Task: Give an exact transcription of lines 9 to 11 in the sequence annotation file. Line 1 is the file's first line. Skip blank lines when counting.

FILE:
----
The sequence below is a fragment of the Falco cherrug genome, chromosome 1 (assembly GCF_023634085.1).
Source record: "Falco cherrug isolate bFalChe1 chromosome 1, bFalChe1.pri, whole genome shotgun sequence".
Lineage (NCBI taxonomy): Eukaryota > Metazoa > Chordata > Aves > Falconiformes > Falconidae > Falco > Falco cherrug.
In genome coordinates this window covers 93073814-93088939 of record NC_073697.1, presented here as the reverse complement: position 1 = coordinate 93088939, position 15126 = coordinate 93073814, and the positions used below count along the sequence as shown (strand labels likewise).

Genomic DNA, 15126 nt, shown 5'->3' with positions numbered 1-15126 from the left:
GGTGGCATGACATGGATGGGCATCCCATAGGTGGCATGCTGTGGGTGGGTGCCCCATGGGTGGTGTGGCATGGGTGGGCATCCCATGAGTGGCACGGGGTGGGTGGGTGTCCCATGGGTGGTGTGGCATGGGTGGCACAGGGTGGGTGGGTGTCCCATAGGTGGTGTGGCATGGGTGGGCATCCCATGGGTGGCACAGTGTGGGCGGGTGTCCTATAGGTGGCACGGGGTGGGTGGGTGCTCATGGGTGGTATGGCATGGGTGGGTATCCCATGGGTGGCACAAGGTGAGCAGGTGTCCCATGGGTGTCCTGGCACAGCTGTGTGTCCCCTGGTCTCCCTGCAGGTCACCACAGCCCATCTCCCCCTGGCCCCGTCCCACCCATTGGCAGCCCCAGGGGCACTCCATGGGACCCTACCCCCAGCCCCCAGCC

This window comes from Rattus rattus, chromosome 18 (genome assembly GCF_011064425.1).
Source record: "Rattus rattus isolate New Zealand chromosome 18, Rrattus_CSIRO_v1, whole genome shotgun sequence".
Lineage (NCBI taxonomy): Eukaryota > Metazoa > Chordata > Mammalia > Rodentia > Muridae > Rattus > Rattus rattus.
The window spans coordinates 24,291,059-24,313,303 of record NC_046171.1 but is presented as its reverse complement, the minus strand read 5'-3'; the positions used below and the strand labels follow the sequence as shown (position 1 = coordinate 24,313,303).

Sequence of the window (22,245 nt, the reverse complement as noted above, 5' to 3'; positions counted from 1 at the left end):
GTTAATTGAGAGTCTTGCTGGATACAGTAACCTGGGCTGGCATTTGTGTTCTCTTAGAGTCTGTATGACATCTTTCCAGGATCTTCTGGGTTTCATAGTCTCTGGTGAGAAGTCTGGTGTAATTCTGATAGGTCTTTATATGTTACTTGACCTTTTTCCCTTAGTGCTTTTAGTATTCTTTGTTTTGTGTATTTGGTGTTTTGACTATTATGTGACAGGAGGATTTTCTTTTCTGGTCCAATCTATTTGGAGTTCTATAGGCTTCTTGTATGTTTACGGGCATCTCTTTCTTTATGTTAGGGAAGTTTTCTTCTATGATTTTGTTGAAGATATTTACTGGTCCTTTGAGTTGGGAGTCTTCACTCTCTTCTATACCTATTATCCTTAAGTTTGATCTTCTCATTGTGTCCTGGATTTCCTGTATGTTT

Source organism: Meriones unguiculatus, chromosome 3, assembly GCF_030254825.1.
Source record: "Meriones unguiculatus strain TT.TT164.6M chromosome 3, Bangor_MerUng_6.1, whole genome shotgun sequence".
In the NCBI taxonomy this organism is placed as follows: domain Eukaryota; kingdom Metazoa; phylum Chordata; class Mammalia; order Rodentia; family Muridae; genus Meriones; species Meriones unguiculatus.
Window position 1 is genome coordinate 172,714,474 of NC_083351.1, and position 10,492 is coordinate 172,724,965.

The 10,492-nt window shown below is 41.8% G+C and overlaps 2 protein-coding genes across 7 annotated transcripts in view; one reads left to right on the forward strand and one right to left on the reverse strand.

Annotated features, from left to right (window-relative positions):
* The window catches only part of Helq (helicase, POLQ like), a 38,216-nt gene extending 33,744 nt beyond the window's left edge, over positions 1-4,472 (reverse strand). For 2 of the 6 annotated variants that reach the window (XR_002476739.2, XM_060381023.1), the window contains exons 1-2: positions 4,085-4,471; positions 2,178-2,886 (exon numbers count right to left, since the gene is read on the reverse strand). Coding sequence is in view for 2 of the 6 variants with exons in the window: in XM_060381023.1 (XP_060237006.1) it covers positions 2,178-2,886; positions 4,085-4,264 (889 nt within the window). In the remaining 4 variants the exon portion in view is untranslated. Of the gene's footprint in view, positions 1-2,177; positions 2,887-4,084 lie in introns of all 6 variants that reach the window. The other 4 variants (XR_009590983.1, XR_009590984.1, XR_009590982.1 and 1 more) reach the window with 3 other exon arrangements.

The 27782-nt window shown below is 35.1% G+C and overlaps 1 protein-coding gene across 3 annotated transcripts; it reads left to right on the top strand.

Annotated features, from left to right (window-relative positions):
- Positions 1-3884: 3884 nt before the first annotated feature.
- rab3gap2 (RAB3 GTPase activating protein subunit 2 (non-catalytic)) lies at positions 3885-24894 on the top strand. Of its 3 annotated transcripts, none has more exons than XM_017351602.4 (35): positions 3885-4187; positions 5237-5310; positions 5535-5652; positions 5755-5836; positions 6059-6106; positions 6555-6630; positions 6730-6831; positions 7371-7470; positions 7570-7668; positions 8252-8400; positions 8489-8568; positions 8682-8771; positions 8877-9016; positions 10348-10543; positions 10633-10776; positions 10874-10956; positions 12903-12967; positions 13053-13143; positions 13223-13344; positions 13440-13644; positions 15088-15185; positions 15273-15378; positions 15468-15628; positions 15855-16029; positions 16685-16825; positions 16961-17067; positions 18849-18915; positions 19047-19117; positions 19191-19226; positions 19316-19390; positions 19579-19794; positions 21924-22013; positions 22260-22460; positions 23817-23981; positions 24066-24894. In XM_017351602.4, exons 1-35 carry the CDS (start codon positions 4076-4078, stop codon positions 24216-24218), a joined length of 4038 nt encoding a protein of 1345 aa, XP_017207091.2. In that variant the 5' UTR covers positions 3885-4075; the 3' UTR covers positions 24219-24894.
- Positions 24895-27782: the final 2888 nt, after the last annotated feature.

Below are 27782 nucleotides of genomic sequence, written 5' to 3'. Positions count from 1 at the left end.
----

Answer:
Lineage (NCBI taxonomy): Eukaryota > Metazoa > Chordata > Mammalia > Rodentia > Muridae > Rattus > Rattus rattus.
The window spans coordinates 24,291,059-24,313,303 of record NC_046171.1 but is presented as its reverse complement, the minus strand read 5'-3'; the positions used below and the strand labels follow the sequence as shown (position 1 = coordinate 24,313,303).

Sequence of the window (22,245 nt, the reverse complement as noted above, 5' to 3'; positions counted from 1 at the left end):